The origins of Plymouth can be traced back to the Maxwell automobile. When Walter P. Chrysler took over control of the troubled Maxwell-Chalmers car company in the early 1920s, he inherited the Maxwell as part of the package. After he used the company's facilities to help create and launch the six-cylinder Chrysler automobile in 1924, he decided to create a lower-priced companion car. So for 1926, the Maxwell was reworked and rebadged as the low-end four-cylinder Chrysler "52" model. In 1928, the "52" was once again redesigned to create the Chrysler-Plymouth Model Q. The "Chrysler" portion of the nameplate was dropped with the introduction of the Plymouth Model U in 1929.
Plymouth P6 (1929-1938)
1933 Plymouth Coupe
1934 Plymouth 5 Window Coupe
1935 Plymouth Sedan
1936 Plymouth Coupe
1938 Plymouth Sedan
Beginning in 1930, Plymouths were sold by all three Chrysler divisions (Chrysler, DeSoto, and Dodge). Plymouth sales were a bright spot during this dismal automotive period, and by 1931 Plymouth rose to number three in sales among all cars. In 1931 with the Model PA, the company introduced floating power and boasted, "The smoothness of an eight - the economy of a four."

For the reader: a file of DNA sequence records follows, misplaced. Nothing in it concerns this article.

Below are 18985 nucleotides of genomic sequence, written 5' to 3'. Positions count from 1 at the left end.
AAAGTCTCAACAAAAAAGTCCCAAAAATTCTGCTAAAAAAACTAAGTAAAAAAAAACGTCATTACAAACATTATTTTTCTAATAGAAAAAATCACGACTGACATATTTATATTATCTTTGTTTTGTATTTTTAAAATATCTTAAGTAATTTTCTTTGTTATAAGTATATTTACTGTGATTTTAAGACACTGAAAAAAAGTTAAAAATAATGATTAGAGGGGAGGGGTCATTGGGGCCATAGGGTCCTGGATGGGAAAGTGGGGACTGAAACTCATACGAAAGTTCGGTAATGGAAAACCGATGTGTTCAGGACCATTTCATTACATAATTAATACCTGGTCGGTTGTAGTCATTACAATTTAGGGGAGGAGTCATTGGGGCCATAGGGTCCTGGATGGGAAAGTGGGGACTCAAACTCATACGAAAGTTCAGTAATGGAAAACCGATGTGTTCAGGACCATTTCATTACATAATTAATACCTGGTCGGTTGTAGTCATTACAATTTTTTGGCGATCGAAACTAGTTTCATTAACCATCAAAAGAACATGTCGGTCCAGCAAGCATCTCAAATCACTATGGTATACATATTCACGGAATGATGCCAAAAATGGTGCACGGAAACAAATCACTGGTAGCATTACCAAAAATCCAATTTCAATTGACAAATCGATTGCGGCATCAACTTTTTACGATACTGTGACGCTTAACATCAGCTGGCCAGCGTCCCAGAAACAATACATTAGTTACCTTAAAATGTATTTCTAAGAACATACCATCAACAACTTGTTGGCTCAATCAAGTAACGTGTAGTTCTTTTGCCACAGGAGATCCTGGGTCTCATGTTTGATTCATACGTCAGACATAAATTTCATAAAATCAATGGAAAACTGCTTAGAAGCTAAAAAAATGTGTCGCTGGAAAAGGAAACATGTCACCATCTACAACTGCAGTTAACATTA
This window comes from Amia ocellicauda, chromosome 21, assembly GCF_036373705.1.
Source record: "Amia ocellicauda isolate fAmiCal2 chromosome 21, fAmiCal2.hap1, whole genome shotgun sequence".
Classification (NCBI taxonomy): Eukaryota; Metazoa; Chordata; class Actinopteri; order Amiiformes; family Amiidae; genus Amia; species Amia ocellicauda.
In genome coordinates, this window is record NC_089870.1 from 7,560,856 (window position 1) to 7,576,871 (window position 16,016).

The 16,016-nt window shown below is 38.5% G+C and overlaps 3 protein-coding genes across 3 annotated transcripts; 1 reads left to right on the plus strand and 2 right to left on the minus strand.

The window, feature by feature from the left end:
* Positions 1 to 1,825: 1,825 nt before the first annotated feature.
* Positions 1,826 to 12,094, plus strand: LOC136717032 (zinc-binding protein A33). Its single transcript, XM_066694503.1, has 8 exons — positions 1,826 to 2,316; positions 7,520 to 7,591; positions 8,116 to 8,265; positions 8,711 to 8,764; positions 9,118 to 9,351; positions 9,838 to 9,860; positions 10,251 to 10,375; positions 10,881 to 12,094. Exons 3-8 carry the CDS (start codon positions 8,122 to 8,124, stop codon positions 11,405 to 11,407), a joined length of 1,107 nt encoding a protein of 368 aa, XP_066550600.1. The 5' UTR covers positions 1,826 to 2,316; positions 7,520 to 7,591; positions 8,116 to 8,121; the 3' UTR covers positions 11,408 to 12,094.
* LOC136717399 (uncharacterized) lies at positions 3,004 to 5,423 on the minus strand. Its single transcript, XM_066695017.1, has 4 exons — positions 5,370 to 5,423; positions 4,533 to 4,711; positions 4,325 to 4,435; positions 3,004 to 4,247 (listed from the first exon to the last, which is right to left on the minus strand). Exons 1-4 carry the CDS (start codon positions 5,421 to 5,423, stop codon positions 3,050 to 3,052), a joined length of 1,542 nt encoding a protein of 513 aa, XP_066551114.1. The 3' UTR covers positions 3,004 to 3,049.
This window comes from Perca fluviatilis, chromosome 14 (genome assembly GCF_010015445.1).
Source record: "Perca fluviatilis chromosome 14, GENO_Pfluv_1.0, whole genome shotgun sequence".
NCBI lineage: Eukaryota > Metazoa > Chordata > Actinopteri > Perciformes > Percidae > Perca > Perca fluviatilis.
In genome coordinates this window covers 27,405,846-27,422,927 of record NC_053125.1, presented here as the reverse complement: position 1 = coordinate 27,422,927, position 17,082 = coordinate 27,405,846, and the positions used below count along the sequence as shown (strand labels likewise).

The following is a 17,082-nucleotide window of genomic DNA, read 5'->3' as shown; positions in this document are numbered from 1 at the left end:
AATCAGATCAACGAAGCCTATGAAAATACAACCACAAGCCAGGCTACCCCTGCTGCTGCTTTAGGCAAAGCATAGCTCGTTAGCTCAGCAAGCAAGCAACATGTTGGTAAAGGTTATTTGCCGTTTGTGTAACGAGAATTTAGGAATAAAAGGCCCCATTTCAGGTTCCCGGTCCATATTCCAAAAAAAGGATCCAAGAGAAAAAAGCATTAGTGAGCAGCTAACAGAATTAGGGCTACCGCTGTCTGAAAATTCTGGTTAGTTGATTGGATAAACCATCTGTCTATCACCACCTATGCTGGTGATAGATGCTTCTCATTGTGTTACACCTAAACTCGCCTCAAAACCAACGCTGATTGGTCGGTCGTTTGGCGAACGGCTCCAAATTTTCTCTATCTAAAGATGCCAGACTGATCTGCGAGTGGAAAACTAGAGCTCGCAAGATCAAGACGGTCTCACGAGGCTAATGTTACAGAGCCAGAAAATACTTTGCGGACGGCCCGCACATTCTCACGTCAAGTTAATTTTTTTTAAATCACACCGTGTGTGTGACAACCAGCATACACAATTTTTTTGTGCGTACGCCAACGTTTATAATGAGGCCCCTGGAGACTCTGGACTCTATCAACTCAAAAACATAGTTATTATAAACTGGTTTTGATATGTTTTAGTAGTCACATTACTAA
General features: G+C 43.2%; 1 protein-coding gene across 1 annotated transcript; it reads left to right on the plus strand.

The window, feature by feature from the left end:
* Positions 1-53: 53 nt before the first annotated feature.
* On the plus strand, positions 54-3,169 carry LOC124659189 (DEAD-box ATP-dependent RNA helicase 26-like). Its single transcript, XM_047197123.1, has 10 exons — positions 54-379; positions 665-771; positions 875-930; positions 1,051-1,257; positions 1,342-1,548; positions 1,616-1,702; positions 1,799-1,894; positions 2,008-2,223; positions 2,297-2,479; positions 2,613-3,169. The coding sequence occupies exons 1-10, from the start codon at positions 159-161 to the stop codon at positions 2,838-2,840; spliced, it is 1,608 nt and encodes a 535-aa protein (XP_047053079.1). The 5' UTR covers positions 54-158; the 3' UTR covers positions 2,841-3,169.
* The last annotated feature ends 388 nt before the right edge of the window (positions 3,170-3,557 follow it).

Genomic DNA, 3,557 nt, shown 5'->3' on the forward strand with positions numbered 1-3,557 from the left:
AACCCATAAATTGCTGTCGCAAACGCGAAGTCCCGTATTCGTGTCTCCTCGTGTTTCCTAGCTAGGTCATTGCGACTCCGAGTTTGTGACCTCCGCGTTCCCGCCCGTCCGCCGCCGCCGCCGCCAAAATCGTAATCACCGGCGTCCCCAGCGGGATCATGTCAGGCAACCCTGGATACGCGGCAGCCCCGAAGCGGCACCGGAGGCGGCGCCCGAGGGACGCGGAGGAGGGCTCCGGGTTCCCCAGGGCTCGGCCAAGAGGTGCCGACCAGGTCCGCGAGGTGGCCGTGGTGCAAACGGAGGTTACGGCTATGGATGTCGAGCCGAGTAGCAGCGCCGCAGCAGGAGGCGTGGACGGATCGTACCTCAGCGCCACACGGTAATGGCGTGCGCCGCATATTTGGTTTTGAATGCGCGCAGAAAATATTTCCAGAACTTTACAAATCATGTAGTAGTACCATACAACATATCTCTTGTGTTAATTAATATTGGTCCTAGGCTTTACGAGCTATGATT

Plymouth P9-P129 (1940-1941)
1940 Plymouth Woody
1941 Plymouth Special Deluxe Business Coupe
Plymouth for 1940 finally received the new body the other Chrysler lines had received the year earlier. When production began on August 1st, 1939, the majestic convertible sedan, the sporty rumble seat, and the drafty, side-curtained station wagon were all memories. The new body, mounted on the 117" wheelbase, was lower, wider, and longer than any Plymouth in past history.
The 1940 cars wheelbase was stretched 3" across the board (the 1939 convertible sedan had been the only Plymouth built on a 117" chassis before 1940).
Deluxe and Special Deluxe (1942-1950
1942 Plymouth Special Deluxe Convertible
1947 Plymouth Custom Coupe
1949 Plymouth Special Deluxe
Plymouth manufactured the Deluxe from 1941-1942 and 1946 to 1950. It came in two trim levels, the Deluxe and the Special Deluxe. As the war in Europe slowed down, the U.S. government
gradually started permitting the vehicle business to return to making automobiles. It had been four years since any new autos had been manufactured, and those autos
still out and about were starting to show their age. "The more knowledge you acquire about the new Plymouth… the more you come to believe that not all is
surface beauty. You can't see every one of them, yet you can feel them in action.
Plymouth's new models for 1946 incorporated a four-door sedan, two-door sedan, two-door club coupe, and business coupe. Special Deluxes included a convertible car and
woody station wagon to the line-up. It was common for there to be waiting lists at dealerships